Crowdcube, the UK crowdfunding business, will launch a platform for retail investors to participate in initial public offerings to tap into expected new demand as government ministers consider plans to reduce the institutional dominance of London listings.
The group, which channels retail investment into early-stage companies, will offer a service for public as well as private share sales from this summer.
It is recruiting a capital markets team to work with companies and banks on planned IPOs. There has been a sharp increase in London flotations this year after companies delayed plans during the worst months of the pandemic in 2020.
The UK government has backed a review of the London market by Lord Jonathan Hill, the former EU commissioner, which made a series of recommendations to encourage greater retail participation in IPOs and streamline the process of raising capital to more easily involve such investors.
Darren Westlake, co-founder and chief executive of Crowdcube, said the sizes of private businesses raising money on its platform had already increased sharply. Crowdcube has previously helped to raise money for businesses such as Monzo and Revolut.
“We are doing big raises for later-stage companies so this feels like a small step,” he added.
Numis, the London broker which owns a small stake in Crowdcube, said it would use the platform for appropriate IPOs in the future.
Ross Mitchinson, co-chief executive at Numis, said Crowdcube “has the right tools and domain knowledge to make retail access to IPOs simple and hugely rewarding for both investors and the listing companies themselves”.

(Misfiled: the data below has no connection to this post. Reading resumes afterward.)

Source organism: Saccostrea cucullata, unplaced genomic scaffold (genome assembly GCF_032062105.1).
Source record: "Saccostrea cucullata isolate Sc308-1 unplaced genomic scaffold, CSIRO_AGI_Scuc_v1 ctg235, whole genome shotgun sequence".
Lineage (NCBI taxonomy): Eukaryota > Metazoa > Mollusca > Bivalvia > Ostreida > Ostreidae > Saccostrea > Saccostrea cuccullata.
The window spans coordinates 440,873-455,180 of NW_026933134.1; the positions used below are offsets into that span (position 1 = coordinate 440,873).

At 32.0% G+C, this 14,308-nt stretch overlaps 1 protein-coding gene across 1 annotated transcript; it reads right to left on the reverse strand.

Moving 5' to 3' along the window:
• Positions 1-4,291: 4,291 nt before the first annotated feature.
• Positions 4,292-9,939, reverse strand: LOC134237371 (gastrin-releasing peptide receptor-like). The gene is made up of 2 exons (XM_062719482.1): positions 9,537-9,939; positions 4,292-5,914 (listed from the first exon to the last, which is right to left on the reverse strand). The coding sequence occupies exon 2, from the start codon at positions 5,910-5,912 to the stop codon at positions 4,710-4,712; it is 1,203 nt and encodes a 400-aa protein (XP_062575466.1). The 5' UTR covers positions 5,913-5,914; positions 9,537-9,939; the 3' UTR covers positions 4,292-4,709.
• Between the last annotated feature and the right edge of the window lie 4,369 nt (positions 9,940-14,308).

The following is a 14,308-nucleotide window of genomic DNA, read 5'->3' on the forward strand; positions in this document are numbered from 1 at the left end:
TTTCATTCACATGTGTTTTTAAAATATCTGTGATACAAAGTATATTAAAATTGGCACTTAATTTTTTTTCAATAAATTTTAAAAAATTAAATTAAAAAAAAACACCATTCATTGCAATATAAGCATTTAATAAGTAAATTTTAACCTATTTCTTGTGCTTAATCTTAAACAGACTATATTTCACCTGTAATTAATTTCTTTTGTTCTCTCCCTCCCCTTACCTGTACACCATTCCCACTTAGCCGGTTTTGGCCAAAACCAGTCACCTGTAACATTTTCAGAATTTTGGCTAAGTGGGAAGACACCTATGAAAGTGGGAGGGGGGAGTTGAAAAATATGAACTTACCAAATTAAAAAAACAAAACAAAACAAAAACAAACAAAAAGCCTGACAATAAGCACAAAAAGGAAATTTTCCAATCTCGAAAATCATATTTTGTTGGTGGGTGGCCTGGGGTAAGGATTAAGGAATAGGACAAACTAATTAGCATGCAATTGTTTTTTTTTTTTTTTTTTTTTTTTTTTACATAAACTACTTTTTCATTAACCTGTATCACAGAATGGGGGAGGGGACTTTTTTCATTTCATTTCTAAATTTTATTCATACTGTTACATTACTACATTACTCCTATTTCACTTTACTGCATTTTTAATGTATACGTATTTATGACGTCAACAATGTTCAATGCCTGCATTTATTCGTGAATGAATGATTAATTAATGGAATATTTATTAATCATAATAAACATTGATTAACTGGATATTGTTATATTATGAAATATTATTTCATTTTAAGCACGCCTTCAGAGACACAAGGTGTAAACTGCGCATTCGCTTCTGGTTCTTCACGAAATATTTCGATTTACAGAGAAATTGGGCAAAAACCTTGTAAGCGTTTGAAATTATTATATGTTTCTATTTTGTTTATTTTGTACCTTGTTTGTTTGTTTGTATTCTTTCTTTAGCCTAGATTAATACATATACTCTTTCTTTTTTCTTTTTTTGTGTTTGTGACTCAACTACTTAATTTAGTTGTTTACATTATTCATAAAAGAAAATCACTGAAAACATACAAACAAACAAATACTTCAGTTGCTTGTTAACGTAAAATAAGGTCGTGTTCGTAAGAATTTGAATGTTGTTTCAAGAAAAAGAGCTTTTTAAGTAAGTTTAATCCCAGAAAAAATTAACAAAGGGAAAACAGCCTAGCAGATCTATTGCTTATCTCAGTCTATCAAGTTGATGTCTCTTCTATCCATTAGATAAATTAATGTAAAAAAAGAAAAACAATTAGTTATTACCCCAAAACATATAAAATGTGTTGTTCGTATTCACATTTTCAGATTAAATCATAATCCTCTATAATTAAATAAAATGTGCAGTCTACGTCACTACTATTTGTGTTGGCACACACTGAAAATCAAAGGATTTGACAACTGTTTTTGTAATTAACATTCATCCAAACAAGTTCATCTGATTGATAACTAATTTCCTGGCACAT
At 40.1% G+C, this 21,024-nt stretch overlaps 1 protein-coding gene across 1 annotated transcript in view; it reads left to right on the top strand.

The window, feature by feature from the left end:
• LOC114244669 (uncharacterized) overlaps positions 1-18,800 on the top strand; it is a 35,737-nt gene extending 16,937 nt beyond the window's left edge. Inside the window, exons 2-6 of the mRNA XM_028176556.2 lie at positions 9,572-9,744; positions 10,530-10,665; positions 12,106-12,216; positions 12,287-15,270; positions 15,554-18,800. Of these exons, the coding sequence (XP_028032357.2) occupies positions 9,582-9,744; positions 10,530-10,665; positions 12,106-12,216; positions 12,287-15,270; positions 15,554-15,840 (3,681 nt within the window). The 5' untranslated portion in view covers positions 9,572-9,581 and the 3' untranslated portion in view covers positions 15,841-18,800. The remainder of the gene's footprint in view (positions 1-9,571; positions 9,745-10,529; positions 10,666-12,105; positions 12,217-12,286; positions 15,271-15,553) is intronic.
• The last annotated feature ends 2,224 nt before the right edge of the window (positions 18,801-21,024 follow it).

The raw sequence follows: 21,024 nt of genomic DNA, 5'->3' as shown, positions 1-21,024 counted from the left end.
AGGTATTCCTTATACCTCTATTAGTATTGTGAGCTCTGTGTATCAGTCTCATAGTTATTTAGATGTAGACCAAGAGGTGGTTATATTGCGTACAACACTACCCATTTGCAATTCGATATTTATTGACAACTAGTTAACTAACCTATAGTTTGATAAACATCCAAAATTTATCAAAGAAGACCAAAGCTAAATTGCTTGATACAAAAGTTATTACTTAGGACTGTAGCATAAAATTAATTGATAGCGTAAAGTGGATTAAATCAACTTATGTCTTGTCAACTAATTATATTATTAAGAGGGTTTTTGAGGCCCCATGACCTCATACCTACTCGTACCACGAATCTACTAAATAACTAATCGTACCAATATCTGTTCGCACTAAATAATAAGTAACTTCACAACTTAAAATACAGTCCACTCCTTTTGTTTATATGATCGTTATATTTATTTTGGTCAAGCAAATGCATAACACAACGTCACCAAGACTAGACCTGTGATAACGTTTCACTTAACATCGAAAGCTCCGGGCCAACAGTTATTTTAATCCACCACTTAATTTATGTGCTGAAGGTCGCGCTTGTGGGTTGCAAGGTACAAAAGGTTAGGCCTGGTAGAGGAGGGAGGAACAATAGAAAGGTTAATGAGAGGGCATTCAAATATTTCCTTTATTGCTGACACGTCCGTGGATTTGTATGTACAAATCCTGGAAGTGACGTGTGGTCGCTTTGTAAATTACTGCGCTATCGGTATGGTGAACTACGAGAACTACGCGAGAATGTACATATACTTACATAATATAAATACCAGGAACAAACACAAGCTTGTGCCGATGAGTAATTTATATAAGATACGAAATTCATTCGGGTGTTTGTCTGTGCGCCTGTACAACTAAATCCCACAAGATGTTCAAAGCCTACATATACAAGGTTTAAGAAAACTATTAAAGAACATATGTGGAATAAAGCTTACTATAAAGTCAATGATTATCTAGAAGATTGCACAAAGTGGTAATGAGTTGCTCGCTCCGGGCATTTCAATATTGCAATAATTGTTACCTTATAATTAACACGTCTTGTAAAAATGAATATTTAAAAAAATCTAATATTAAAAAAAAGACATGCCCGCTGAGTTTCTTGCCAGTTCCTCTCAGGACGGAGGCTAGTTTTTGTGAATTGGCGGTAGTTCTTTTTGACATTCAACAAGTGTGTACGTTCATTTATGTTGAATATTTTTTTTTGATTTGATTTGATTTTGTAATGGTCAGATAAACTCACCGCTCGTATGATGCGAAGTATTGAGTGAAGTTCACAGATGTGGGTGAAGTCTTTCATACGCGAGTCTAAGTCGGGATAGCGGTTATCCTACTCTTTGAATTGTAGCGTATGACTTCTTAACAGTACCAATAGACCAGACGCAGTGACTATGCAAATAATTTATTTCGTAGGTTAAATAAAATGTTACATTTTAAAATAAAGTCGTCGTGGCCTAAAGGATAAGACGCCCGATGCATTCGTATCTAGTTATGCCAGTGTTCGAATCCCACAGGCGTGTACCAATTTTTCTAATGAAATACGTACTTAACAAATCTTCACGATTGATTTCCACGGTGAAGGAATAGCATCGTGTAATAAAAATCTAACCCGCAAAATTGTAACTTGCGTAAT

He added: “Retail investors are understandably seeking greater access to IPOs. There is strong desire from customers to have a role in their favourite brands’ public futures.”
Westlake said the group was already talking to companies on potential IPOs, with a focus on the sorts of consumer businesses that tend to be keen to open fundraising to their customers.
A number of companies already offer access to some IPOs for retail investors, including PrimaryBid, which is part-owned by the London Stock Exchange. PrimaryBid has overseen retail offers for IPOs including those of Deliveroo and PensionBee.
Crowdcube had attempted this year to merge with rival Seedrs but the move was blocked by the UK competition watchdog on the grounds it would restrict competition in a still small crowdfunding market.
Westlake said the company had registered four profitable quarters for the first time in its history, and was making plans for future growth.
These include opening a platform for “secondary” share sales to enable a market for investors to trade in and out of companies. Crowdcube would also expand in Europe this year, he said, given changes in EU regulations that would make it easier to offer crowdfunding for start-ups in the region.